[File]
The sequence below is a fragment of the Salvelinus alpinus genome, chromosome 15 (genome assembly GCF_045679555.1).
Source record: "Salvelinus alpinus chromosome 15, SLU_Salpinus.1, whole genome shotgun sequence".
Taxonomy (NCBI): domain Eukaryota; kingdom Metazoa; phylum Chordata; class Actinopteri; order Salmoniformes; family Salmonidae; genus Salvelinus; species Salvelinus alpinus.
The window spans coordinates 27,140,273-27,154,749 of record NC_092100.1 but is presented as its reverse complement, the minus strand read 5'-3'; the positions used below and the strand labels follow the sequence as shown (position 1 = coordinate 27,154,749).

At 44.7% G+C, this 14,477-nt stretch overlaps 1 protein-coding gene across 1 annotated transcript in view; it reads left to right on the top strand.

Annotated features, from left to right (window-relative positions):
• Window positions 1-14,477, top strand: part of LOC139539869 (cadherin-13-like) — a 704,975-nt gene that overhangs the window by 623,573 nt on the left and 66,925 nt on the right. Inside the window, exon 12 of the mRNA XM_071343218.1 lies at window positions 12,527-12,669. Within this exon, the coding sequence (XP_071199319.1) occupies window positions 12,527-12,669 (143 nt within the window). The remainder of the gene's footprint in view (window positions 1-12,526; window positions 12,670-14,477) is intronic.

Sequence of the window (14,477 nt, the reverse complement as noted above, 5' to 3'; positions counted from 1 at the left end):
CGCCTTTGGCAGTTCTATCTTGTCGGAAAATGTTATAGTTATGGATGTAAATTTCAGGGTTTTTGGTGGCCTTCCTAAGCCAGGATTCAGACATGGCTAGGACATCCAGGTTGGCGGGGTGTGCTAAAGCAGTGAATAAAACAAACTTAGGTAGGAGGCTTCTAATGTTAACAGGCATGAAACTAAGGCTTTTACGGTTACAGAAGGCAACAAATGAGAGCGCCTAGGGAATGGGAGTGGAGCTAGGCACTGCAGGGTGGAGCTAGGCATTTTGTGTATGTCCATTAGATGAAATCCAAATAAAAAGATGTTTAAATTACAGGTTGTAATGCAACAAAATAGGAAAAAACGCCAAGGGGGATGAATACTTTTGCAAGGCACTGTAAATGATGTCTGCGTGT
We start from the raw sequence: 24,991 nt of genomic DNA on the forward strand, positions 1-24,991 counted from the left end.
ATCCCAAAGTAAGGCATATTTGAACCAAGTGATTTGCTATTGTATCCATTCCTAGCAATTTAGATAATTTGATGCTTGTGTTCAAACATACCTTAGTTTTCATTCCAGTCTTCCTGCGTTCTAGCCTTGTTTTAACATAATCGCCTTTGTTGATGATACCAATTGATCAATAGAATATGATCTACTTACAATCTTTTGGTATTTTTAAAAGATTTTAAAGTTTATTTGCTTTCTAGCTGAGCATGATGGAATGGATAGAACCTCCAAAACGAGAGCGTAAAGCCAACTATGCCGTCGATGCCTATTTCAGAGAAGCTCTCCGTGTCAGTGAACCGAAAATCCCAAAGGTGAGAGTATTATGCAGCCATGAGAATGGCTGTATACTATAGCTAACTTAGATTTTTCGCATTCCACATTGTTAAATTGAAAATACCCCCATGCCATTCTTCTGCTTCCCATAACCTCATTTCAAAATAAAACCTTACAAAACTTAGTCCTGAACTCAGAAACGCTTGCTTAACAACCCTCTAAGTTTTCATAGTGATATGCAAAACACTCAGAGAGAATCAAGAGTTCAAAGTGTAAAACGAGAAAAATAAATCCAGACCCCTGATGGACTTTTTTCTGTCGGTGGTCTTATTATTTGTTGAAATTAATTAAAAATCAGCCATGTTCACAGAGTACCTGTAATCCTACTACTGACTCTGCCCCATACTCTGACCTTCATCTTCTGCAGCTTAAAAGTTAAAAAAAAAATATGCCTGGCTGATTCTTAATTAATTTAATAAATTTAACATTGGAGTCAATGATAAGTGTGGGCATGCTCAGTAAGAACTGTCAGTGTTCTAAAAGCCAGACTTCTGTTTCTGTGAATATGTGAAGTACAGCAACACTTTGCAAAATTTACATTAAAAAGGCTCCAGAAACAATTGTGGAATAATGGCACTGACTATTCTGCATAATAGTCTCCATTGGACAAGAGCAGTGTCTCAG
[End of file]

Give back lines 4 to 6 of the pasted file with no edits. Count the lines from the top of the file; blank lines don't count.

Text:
The window spans coordinates 27,140,273-27,154,749 of record NC_092100.1 but is presented as its reverse complement, the minus strand read 5'-3'; the positions used below and the strand labels follow the sequence as shown (position 1 = coordinate 27,154,749).

At 44.7% G+C, this 14,477-nt stretch overlaps 1 protein-coding gene across 1 annotated transcript in view; it reads left to right on the top strand.

Annotated features, from left to right (window-relative positions):